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Public feedback sought for Montgomery County sales tax increase

Montgomery County commissioners are considering a retail sales tax increase that could add $19.1 million a year to the budget, but first they need to have public hearings.

The first is in a rare 6 p.m. Tuesday hearing on the 10th floor of the County Administration Building, where commissioners will take comments on the proposed 0.25-percent increase. The event was scheduled later to increase public participation.

“We are looking forward to hearing from people,” said Montgomery County Commission President Debbie Lieberman. “We don’t want to do this. Believe me, it’s not easy.”

FIRST REPORT: Montgomery County could raise sales tax to plug $9M budget loss

With a $9 million budget shortfall looming for Montgomery County in 2019 — and more projected in years beyond — Joe Tuss, the county administrator, recommended the tax increase to commissioners in February as a Five-Year Financial Advisory Committee bore into the county’s general fund budget in a series of meetings.

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The new revenue would allow the county to maintain efficient government operations while continuing to strategically invest in a host of discretionary programs would otherwise be on the chopping block, including arts and youth jobs programs as well as the popular Economic Development/Government Equity (ED/GE) grants that help attract and expand businesses, said Tuss.

“I believe that the citizens of Montgomery County want to continue the positive momentum in job creation, workforce training and opportunities for youth that we have been able to achieve, recognize the need for critical investments and support for our criminal justice system, and that we must act at the local level to build the community that we want to live in,” Tuss said.

The county rolled out the plan publicly at the end of April during an informational session at the downtown Dayton Metro Library.

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Huber Heights resident Steve Boyer said then that he was concerned a sales tax increase would send residents out of the county to shop.

“A sales tax increase combined with rising property values and fuel prices — we all see the price of gasoline right now — are factors that could hurt Miami Valley families,” Boyer said. “We’re going to right up there in the 88 counties with the highest sales tax.”

Purchasers in Montgomery County — and those in 52 other Ohio counties — now pay a total retail sales tax rate of 7.25 percent. The state currently gets 5.75 percent of that while 0.5 percent of the tax collected in Montgomery County goes to the Greater Dayton Regional Transit Authority.

At 8 percent, the overall retail sales tax rate in Cuyahoga County, which includes a 1 percent transit tax, is the highest in the state. A portion of Licking County pays 7.75 percent. If a 0.25 percent increase is approved, Montgomery County would join Franklin County and portions of Delaware and Union counties with the third-highest sales tax in the state.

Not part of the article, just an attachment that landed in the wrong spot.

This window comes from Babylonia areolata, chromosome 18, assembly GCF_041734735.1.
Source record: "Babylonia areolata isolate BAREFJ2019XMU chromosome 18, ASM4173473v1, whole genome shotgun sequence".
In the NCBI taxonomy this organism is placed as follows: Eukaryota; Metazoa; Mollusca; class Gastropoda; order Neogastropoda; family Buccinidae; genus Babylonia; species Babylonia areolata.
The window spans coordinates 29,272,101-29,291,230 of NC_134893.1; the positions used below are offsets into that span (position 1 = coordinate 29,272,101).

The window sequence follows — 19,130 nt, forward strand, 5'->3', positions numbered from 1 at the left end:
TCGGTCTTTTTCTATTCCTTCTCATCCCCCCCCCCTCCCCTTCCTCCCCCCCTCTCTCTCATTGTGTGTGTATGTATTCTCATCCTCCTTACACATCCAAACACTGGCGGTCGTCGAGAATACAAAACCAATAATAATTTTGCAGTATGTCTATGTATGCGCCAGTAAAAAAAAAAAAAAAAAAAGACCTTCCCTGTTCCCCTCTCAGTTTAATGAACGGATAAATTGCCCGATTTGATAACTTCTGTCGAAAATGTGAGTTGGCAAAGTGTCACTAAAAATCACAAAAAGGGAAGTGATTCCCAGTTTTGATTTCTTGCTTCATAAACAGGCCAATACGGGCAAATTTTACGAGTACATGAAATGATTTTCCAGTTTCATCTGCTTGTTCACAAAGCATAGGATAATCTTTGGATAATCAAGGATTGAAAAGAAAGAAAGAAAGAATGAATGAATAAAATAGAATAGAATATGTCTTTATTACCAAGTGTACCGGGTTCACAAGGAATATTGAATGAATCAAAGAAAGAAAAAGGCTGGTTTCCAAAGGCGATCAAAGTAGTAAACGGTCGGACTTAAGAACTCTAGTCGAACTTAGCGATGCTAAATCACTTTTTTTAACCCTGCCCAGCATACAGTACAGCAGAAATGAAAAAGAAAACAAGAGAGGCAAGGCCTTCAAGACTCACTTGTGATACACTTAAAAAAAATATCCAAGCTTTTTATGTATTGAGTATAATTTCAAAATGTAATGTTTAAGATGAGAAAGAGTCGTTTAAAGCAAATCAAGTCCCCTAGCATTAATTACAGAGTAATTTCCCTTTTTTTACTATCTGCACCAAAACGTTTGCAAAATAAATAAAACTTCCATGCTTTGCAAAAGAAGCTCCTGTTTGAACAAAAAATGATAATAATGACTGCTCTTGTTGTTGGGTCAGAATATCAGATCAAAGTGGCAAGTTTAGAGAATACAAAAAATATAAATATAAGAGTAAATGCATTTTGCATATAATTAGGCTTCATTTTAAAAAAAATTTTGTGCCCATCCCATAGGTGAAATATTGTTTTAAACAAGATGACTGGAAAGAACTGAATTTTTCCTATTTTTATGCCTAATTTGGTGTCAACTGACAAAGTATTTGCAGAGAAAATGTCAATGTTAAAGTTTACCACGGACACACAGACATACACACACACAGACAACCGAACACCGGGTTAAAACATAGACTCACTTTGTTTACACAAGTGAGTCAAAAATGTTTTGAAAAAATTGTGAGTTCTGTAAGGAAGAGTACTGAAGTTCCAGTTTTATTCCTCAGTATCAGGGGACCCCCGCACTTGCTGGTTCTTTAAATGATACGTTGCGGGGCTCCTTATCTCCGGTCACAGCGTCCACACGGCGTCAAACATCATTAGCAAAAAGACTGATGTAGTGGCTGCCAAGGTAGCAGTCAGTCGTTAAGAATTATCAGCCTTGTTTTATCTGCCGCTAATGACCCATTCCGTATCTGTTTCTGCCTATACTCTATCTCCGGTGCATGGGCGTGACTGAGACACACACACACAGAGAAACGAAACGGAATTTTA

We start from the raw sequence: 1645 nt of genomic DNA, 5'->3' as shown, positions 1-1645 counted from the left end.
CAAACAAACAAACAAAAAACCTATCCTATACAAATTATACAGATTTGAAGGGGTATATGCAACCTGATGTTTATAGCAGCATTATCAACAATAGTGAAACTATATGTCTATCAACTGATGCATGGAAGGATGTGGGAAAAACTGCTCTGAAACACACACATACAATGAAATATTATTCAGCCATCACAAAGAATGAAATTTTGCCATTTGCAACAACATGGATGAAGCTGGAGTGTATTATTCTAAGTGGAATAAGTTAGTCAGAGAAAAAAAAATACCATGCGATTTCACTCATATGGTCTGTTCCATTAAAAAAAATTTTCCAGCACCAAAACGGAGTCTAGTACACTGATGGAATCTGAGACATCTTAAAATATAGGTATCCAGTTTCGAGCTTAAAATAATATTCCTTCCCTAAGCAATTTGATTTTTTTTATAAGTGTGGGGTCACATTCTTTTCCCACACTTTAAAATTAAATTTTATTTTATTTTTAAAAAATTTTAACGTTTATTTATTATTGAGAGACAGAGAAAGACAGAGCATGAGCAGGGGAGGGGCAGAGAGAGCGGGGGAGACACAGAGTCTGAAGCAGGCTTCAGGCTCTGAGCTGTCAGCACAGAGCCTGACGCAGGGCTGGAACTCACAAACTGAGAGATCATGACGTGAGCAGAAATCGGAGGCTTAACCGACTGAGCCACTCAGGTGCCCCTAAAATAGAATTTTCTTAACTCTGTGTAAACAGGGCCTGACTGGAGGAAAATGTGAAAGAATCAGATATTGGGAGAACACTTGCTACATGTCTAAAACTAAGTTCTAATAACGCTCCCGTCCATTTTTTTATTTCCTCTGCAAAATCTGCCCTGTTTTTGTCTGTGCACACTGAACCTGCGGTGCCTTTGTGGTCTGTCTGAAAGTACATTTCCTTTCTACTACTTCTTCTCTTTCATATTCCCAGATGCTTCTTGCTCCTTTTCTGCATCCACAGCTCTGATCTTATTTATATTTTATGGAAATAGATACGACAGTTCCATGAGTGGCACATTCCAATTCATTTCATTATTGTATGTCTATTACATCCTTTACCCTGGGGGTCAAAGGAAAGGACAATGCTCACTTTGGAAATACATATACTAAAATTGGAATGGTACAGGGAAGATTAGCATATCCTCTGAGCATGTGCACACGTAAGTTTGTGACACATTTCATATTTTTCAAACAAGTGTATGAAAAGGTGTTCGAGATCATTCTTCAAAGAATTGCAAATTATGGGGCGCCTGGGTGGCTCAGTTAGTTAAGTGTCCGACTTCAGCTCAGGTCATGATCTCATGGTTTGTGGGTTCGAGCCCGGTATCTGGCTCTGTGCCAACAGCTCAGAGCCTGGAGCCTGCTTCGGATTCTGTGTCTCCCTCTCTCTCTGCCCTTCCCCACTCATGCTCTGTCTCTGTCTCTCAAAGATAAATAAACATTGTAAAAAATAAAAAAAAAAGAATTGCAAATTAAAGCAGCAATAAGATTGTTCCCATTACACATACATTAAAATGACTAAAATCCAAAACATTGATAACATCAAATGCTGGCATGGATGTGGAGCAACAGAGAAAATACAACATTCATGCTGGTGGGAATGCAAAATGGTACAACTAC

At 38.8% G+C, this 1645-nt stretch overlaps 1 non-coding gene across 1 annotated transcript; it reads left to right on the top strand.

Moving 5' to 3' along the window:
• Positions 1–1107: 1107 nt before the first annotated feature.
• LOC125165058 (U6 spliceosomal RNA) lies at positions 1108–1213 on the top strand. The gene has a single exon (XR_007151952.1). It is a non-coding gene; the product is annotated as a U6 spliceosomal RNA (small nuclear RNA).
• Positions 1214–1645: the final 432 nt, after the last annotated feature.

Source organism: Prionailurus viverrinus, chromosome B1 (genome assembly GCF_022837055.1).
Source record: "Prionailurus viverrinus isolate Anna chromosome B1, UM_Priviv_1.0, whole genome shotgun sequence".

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Larry Klaben, CEO of Morris Furniture Co. that has stores in at least five other counties, said a 0.25 percent sales tax increase is unlikely to send shoppers across county lines.

“We see the differential in sales tax between counties, and we’ve never seen that that has changed the way people will buy in their home counties,” he said in April. “This is a great investment in our future, and they are doing this with a balanced approach.”

Area counties and their sales tax rates include: Butler, 6.5 percent; Clark, 7.25 percent; Darke, 7.25 percent; Greene, 6.75 percent; Miami, 7 percent; and Warren, 7 percent. Unlike Montgomery County, the rates for those neighboring counties do not include a 0.5 percent public transit tax.

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It’s unclear how commissioners will ultimately side when they vote following the second hearing July 26.

“We haven’t taken a straw poll yet, so I don’t know what’s going to happen,” Lieberman said.

Montgomery County has collected a retail sales tax of 1 percent since 1989. If an increase is approved by county commissioners, the cost per person in Montgomery County is estimated to be about $36 more a year for a total of $182. If approved, purchases could be subject to the new rate as soon as Oct. 1.

Tuss has also given recent presentations on the state of the county budget to the boards of the Dayton Area Chamber of Commerce and the Dayton Development Coalition. The county’s 2018 general fund budget is $154.7 million.

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